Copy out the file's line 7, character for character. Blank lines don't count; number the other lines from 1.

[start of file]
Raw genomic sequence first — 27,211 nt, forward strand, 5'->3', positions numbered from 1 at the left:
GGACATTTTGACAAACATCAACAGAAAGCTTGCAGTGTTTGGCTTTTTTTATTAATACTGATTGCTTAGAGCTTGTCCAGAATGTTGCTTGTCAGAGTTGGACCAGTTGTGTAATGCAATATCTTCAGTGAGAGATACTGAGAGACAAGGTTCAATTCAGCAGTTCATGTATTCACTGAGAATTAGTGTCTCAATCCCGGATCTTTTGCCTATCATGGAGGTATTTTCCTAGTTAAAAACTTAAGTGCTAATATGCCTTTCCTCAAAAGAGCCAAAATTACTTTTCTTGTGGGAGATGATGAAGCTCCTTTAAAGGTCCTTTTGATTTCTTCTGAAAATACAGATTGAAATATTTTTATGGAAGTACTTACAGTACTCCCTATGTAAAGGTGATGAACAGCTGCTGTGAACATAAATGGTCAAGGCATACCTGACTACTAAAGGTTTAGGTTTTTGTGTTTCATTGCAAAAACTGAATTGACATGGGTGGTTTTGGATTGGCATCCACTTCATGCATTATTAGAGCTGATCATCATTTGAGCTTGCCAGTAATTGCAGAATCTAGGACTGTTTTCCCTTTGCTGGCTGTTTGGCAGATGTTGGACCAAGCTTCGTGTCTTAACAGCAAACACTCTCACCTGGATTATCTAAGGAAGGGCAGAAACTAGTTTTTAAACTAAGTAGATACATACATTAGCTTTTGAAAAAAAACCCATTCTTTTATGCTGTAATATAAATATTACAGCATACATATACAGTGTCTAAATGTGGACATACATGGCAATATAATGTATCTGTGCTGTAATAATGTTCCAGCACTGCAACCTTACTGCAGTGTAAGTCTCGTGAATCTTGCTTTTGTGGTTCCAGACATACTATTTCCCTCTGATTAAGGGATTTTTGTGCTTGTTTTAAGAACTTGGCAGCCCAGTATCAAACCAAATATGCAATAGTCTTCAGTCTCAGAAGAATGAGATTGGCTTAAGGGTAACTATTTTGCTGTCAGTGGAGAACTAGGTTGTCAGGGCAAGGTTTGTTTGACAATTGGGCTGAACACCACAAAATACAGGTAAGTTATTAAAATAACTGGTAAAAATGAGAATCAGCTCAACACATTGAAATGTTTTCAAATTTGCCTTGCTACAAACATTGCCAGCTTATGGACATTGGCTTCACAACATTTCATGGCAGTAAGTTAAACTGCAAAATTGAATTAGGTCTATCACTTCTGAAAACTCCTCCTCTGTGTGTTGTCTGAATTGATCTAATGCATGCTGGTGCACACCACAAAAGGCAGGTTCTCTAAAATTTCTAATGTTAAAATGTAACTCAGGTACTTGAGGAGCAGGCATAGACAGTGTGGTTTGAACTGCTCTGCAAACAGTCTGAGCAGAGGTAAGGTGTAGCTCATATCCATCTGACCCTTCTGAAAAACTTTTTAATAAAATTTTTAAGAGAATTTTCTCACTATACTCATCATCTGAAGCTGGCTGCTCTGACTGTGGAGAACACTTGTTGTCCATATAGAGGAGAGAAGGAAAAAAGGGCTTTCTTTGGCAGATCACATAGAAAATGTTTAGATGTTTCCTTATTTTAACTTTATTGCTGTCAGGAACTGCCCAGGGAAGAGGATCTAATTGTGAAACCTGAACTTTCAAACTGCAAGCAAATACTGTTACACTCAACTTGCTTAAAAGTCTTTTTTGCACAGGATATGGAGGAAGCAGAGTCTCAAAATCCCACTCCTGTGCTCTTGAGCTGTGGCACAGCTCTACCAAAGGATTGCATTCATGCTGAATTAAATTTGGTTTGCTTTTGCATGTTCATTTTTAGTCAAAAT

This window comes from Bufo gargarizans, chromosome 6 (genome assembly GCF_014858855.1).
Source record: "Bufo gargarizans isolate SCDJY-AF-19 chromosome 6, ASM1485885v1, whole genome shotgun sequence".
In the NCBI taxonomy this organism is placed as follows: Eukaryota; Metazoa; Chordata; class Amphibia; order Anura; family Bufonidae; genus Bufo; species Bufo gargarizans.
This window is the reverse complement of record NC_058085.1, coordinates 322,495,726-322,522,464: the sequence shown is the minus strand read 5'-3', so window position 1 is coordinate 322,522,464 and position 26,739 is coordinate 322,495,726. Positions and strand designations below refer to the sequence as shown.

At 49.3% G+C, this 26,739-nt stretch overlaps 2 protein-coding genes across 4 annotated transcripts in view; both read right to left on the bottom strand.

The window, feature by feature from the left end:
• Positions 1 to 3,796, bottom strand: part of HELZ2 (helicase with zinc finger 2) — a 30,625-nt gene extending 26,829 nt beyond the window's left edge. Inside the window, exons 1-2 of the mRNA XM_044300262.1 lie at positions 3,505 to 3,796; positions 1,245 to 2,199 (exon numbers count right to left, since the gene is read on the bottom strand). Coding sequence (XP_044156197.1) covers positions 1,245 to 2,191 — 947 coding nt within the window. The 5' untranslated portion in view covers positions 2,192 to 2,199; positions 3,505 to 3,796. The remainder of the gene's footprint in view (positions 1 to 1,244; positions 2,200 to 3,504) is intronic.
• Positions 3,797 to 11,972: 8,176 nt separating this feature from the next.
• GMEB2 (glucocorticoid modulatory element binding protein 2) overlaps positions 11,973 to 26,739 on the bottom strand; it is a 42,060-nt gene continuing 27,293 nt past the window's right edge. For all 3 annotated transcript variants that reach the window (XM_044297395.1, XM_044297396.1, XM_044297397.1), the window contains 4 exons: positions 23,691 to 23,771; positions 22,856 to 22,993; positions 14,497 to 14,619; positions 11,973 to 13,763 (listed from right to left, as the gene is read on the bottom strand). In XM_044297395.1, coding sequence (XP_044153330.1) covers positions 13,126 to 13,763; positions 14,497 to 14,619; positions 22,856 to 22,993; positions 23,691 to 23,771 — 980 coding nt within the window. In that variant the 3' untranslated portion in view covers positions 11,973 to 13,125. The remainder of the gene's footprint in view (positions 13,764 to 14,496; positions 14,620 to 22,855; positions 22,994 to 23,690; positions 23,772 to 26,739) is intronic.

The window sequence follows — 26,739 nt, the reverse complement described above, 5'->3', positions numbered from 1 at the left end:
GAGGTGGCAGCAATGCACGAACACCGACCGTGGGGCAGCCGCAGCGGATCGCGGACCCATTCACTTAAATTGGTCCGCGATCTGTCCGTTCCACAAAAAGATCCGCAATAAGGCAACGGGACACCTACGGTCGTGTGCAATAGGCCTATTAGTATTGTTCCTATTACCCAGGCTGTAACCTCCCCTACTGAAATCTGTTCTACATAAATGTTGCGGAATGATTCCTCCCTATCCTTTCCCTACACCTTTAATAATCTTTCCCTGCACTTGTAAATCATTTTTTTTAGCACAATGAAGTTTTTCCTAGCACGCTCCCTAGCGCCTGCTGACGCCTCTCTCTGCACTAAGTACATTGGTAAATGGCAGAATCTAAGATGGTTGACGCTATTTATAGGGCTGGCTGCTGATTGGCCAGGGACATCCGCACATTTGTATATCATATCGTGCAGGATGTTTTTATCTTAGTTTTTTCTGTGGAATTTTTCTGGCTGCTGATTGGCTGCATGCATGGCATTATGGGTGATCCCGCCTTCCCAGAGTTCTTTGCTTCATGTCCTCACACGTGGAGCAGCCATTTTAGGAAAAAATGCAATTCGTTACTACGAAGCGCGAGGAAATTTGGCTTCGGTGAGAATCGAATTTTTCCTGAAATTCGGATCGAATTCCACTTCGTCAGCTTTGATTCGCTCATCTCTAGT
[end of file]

At 49.3% G+C, this 26,739-nt stretch overlaps 2 protein-coding genes across 4 annotated transcripts in view; both read right to left on the bottom strand.